Degrees of Transcendence: Opposing Views by McKay and Hughes on the Consumption of Art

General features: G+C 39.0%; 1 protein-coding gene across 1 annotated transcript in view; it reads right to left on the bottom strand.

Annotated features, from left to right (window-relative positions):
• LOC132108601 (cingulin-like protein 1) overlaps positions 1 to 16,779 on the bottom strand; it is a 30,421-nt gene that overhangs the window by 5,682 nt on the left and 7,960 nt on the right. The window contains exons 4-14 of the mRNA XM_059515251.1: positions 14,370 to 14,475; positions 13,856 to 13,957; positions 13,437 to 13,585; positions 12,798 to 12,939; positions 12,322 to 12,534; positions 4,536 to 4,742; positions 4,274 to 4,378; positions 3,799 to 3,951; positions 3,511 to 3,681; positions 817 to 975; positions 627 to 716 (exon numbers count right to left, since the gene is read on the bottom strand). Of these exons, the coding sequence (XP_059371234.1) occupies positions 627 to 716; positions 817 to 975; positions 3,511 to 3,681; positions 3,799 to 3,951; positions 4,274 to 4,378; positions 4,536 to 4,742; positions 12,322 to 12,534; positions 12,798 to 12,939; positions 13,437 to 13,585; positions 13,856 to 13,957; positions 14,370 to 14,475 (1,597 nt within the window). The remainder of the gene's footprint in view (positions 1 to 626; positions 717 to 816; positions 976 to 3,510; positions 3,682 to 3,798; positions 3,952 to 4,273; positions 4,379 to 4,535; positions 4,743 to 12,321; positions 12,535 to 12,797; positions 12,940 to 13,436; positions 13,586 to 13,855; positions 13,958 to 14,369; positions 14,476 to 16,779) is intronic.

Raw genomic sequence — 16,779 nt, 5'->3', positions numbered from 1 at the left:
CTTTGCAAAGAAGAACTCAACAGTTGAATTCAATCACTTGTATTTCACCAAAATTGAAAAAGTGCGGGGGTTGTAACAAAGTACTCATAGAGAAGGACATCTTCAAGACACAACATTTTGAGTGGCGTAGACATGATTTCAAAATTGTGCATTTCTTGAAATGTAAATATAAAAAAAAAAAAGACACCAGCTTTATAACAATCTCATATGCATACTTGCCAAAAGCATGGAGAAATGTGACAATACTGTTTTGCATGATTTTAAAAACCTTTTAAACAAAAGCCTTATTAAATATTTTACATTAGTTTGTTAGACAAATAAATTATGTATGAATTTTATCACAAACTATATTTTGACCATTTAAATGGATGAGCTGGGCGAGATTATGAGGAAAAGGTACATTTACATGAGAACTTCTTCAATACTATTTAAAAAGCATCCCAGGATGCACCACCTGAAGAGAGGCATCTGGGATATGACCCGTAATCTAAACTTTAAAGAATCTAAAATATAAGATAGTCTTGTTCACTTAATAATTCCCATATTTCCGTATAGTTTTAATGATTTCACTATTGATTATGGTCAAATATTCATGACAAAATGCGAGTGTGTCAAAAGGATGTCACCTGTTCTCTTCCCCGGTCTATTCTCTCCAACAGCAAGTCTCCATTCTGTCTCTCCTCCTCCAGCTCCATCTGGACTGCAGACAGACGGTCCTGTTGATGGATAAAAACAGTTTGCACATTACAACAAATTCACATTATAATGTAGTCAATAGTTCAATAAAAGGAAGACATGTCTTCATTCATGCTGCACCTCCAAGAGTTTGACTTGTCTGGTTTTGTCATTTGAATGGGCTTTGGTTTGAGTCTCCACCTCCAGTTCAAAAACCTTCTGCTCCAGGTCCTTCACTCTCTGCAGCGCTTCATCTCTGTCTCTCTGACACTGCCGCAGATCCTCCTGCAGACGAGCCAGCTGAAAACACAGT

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Writing during the emergence of the “New Negro” movement, Claude McKay and Langston Hughes work to reconcile black life in white America. The trope used by the two poets within “The Harlem Dancer” and “The Weary Blues” is that of a performance and a single speaker’s recollection of it. While both depict an African-American performer presumably consumed by the isolation and oppression of their condition, the intensity of the performances prove to be vastly disparate. Hughes’ “The Weary Blues” features a much more transcendent performance than that of McKay’s “The Harlem Dancer” not only because of the relationship between the audience and the performer, but the degree of ubiquity in descriptions of the performer and the poetic form through which the performance is framed. While neither performer attempts to gain anything from their audience, the impact of their art on the speaker identifies the importance McKay placed on art as a means to build racial pride as well as Hughes interest in art as a means to communicate a common struggle. The degree of transcendence attained by a particular performance depends largely on the relationship the audience has with the performer. Claude McKay’s Harlem dancer is initially framed through the gaze of a group of rambunctious youths, densely packed into a Harlem night-club. The young men accompanied by their prostitutes cheer and laugh, debasing the dance to a lewd exhibition. Where the seductive disrobement of the dancer would be thought to warrant a level of hypnotic control over the viewers, their capacity for the manipulation of her image indicates that the performance holds little to no significance. While “perfection” is attained by the sway of her half-clothed body, rather than a testame... ... middle of paper ... ...ce taking place within a limited audience, allowing it to grow and develop to eventually define the culture of the New Negro. The transcendent quality of the blues, featured in the poem by Langston Hughes, may be placed in opposition to McKay as there is undeniable value in shared experience. While the nature of blues music within the poem is undeniably black and meant to connect black people, the poem presents music as something that is important for expression and formulation of identity as a dynamic community. The two poems, in their depiction of the performances, propose different solutions to the black condition of isolation. While McKay suggests that the strength to counter oppression and alienation is present in the hidden capacity of the individual, Hughes presents a man who is kept alive through struggle and persistence fueled through a communal tradition.

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